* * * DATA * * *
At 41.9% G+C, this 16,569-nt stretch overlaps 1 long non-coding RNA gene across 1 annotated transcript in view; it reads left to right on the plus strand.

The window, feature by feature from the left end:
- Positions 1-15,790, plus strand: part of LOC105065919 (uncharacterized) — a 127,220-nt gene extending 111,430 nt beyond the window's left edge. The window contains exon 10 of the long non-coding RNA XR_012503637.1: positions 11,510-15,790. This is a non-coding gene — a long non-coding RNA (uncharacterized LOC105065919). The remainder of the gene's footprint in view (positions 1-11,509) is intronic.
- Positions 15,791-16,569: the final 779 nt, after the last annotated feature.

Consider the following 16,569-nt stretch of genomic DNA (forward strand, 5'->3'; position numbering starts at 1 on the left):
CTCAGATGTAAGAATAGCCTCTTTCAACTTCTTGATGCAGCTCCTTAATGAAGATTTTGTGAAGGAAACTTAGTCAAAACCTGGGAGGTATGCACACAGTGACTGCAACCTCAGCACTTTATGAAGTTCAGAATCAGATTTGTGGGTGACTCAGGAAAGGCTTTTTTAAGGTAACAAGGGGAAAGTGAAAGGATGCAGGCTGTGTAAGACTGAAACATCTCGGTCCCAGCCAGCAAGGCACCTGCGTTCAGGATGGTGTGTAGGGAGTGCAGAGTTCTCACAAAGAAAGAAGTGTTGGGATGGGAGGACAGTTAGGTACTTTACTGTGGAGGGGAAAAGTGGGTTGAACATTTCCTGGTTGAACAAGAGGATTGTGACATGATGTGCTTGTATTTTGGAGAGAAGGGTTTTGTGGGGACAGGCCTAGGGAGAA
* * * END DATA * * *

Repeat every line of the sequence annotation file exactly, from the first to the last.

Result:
At 41.9% G+C, this 16,569-nt stretch overlaps 1 long non-coding RNA gene across 1 annotated transcript in view; it reads left to right on the plus strand.

The window, feature by feature from the left end:
- Positions 1-15,790, plus strand: part of LOC105065919 (uncharacterized) — a 127,220-nt gene extending 111,430 nt beyond the window's left edge. The window contains exon 10 of the long non-coding RNA XR_012503637.1: positions 11,510-15,790. This is a non-coding gene — a long non-coding RNA (uncharacterized LOC105065919). The remainder of the gene's footprint in view (positions 1-11,509) is intronic.
- Positions 15,791-16,569: the final 779 nt, after the last annotated feature.

Consider the following 16,569-nt stretch of genomic DNA (forward strand, 5'->3'; position numbering starts at 1 on the left):
CTCAGATGTAAGAATAGCCTCTTTCAACTTCTTGATGCAGCTCCTTAATGAAGATTTTGTGAAGGAAACTTAGTCAAAACCTGGGAGGTATGCACACAGTGACTGCAACCTCAGCACTTTATGAAGTTCAGAATCAGATTTGTGGGTGACTCAGGAAAGGCTTTTTTAAGGTAACAAGGGGAAAGTGAAAGGATGCAGGCTGTGTAAGACTGAAACATCTCGGTCCCAGCCAGCAAGGCACCTGCGTTCAGGATGGTGTGTAGGGAGTGCAGAGTTCTCACAAAGAAAGAAGTGTTGGGATGGGAGGACAGTTAGGTACTTTACTGTGGAGGGGAAAAGTGGGTTGAACATTTCCTGGTTGAACAAGAGGATTGTGACATGATGTGCTTGTATTTTGGAGAGAAGGGTTTTGTGGGGACAGGCCTAGGGAGAA